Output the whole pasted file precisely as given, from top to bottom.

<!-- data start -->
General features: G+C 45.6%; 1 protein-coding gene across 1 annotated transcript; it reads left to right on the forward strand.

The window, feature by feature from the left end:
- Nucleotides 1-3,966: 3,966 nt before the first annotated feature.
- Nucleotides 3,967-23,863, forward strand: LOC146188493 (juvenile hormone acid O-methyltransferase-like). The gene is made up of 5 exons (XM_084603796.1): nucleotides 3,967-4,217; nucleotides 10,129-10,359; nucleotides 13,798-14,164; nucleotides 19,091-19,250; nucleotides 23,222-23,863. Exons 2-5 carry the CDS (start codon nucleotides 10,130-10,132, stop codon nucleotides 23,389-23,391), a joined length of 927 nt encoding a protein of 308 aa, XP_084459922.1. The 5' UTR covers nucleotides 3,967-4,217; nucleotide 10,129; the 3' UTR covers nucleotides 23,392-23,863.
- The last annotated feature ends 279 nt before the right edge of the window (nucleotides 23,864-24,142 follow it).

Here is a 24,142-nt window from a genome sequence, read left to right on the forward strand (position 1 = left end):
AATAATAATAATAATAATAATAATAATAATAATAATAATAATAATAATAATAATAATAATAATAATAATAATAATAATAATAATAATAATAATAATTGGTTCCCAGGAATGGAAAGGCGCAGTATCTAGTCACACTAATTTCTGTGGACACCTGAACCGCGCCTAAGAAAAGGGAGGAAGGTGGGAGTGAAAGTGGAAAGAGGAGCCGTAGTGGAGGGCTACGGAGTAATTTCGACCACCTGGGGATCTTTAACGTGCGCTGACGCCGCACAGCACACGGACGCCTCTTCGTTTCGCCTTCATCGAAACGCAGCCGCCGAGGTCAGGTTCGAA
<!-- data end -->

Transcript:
General features: G+C 45.6%; 1 protein-coding gene across 1 annotated transcript; it reads left to right on the forward strand.

The window, feature by feature from the left end:
- Nucleotides 1-3,966: 3,966 nt before the first annotated feature.
- Nucleotides 3,967-23,863, forward strand: LOC146188493 (juvenile hormone acid O-methyltransferase-like). The gene is made up of 5 exons (XM_084603796.1): nucleotides 3,967-4,217; nucleotides 10,129-10,359; nucleotides 13,798-14,164; nucleotides 19,091-19,250; nucleotides 23,222-23,863. Exons 2-5 carry the CDS (start codon nucleotides 10,130-10,132, stop codon nucleotides 23,389-23,391), a joined length of 927 nt encoding a protein of 308 aa, XP_084459922.1. The 5' UTR covers nucleotides 3,967-4,217; nucleotide 10,129; the 3' UTR covers nucleotides 23,392-23,863.
- The last annotated feature ends 279 nt before the right edge of the window (nucleotides 23,864-24,142 follow it).

Here is a 24,142-nt window from a genome sequence, read left to right on the forward strand (position 1 = left end):
AATAATAATAATAATAATAATAATAATAATAATAATAATAATAATAATAATAATAATAATAATAATAATAATAATAATAATAATAATAATAATAATTGGTTCCCAGGAATGGAAAGGCGCAGTATCTAGTCACACTAATTTCTGTGGACACCTGAACCGCGCCTAAGAAAAGGGAGGAAGGTGGGAGTGAAAGTGGAAAGAGGAGCCGTAGTGGAGGGCTACGGAGTAATTTCGACCACCTGGGGATCTTTAACGTGCGCTGACGCCGCACAGCACACGGACGCCTCTTCGTTTCGCCTTCATCGAAACGCAGCCGCCGAGGTCAGGTTCGAA